The Student Movement


The Scoop on Introverts: What Extroverts Need to Know

Isabelle Martinez

Photo by public domain

There are around 8 billion people in the world. And an estimated 25-40% of this number (according to verywellmind.com) are people who identify as introverts. I am one of them. Now, what are introverts, exactly? The Dictionary definition of the word “Introvert” is, “a shy, reticent person.” And throughout the years, this is what many extroverted people have come to believe of their introverted peers: shy, quiet people who huddle in the corner, out of the spotlight.

But the truth is, there is so much more to introverts than first meets the eye. However, it can be challenging as an introvert when the extroverted people around you don’t really understand what your experience is like. It can be especially difficult within the university setting, where the social environment is fitted to fulfill the needs of extroverts rather than introverts.

Speaking from my experience, it’s been hard trying to adjust to a new place as an introvert, especially with all the fun events on campus that can make me feel overwhelmed at times. For example, I ended up walking to Noche Latina (AULA’s evening celebration of Latin heritage and culture) two times, because I felt so uncomfortable going to a party with so many people by myself. I had a good time, but I felt a bit exhausted by the end. This may be a foreign concept to some extroverts, so here are three facts about introverts that extroverts should know:

1. There is more than one kind of an introvert
First, let’s get this out of the way. Just because someone is shy, it doesn’t automatically mean they are introverted. Shyness is an emotion; introversion is a personality type. And even within the personality type of being an introvert, there are many differences and nuances from person to person. In 2011, psychologist and researcher Jonathan Cheek (Ph.D.) developed the STAR model of introversion. He used this to dig deeper and to explain the four main types of introverts found in the world.
The first is “Social Introvert.” According to Cheek, a social introvert isn’t really shy, but they value alone time and simple social interactions. They prefer intimate gatherings as opposed to huge, loud events, and prefer a few close friends over a bunch of distant ones. These introverts can be a calming presence for those who suffer from social anxiety or prefer to be in the background.

The second type is the “Thinking Introvert.” In Cheek’s research, this kind of introvert is the kind of person who tends to be a bit quiet, but when they do say something, it’s profound. These people love to hypothesize, create, and tell stories and can (unintentionally) prioritize these things in their mental space over other people. Sometimes they may come off as distant or spacey, but when these introverts talk, people listen.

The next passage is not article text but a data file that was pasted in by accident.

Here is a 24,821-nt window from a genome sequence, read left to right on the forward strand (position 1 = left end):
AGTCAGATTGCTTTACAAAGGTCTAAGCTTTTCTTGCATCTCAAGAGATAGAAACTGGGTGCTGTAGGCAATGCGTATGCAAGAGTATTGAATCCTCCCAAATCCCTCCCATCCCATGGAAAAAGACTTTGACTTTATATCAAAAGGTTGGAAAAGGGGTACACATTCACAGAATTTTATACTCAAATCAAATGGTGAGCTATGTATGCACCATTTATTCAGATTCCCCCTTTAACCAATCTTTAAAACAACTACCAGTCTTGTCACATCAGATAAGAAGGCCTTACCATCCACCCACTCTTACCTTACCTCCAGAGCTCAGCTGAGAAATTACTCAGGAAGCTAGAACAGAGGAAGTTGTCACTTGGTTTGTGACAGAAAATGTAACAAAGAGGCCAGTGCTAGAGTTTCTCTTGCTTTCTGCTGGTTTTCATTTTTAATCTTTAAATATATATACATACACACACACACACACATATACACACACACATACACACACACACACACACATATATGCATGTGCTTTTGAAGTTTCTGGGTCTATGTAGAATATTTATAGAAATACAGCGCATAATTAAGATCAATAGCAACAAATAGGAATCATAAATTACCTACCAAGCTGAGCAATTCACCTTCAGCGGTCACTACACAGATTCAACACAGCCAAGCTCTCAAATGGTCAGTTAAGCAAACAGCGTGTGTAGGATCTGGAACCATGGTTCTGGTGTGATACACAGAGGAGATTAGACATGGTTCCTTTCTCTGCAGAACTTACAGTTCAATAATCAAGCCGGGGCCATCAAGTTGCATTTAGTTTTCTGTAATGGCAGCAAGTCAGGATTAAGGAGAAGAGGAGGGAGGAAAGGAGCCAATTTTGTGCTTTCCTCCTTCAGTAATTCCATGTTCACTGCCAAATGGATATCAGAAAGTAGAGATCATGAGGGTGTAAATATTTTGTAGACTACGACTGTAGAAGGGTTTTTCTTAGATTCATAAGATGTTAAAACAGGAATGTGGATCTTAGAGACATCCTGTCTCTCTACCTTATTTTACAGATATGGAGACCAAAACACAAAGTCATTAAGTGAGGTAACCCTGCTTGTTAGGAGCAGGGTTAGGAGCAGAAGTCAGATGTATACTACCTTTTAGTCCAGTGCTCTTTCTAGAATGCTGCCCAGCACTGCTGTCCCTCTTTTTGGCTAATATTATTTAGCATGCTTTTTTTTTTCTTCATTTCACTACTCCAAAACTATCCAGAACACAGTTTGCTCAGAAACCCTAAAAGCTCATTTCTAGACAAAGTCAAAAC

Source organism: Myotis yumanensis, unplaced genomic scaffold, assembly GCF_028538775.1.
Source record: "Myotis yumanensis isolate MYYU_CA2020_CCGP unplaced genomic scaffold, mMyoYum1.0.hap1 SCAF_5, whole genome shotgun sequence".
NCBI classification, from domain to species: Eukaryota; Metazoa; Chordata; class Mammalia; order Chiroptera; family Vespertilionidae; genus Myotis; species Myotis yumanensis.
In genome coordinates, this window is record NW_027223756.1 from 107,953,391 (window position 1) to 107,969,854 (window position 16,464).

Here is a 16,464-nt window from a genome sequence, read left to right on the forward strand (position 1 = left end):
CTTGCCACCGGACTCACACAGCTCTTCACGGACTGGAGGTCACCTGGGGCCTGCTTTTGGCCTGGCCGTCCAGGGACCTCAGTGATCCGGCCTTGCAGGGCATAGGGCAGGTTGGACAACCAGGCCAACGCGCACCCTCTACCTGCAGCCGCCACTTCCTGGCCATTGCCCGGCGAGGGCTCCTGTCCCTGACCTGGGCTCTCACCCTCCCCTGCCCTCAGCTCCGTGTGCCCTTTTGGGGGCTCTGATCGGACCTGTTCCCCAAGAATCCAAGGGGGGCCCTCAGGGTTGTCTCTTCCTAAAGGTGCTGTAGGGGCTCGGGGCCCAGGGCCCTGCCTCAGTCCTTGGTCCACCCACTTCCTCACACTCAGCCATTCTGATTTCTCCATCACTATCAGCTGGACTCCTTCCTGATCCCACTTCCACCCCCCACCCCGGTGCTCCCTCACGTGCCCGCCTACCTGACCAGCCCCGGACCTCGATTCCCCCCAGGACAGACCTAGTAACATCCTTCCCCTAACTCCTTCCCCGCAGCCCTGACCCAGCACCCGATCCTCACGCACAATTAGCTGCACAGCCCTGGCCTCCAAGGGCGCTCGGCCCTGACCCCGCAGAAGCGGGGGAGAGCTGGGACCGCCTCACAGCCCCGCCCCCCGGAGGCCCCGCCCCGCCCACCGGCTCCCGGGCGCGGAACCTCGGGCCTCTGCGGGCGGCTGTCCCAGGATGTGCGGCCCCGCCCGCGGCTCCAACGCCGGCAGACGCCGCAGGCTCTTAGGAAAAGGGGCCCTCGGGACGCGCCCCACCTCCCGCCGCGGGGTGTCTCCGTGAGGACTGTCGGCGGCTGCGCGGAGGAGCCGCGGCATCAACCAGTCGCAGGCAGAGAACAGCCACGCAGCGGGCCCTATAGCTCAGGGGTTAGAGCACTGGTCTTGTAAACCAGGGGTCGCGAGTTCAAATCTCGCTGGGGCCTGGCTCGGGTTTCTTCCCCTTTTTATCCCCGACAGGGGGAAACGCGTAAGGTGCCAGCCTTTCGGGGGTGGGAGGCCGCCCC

The third type of introvert is the “Anxious Introvert.” These people feel genuinely uncomfortable in large group settings, even when they’re by themselves. They may suffer from social anxiety or something similar, but this is not always the case. However, despite this, they possess a quiet strength. They find ways to help or interact behind the scenes. For example, if they’ve been invited to a party or event of some sort they might go early to help set up and prepare ahead of time. It also may be easier for them to arrive before too many people show up, because showing up when there is already a large group can be overwhelming and throw the individual off (speaking from experience). In this way, going early allows them to acclimate.

Cheek’s fourth type of introvert is a “Restrained Introvert.” A restrained introvert might have a wall up and seems guarded at the first meeting. Eventually, though, they’ll pop out of their shell and be more open. But before that happens, they can also be a grounding force for whatever group they’re in. They tend to be level-headed and use common sense.

Now, these four types are much more nuanced than just what is written, and many introverts may even identify with more than one. I personally see many traits from each of the four types in myself. And the end of it all though, introverts, like all human beings, are complex, nuanced people, and no amount of research or statistics or data can ever fully identify every trait in every person. And no two introverts are exactly the same. So, if you ever interact with introverts, don’t write them all off as the same. Treat them as an individual. Try to understand their characteristics and meet them where they are.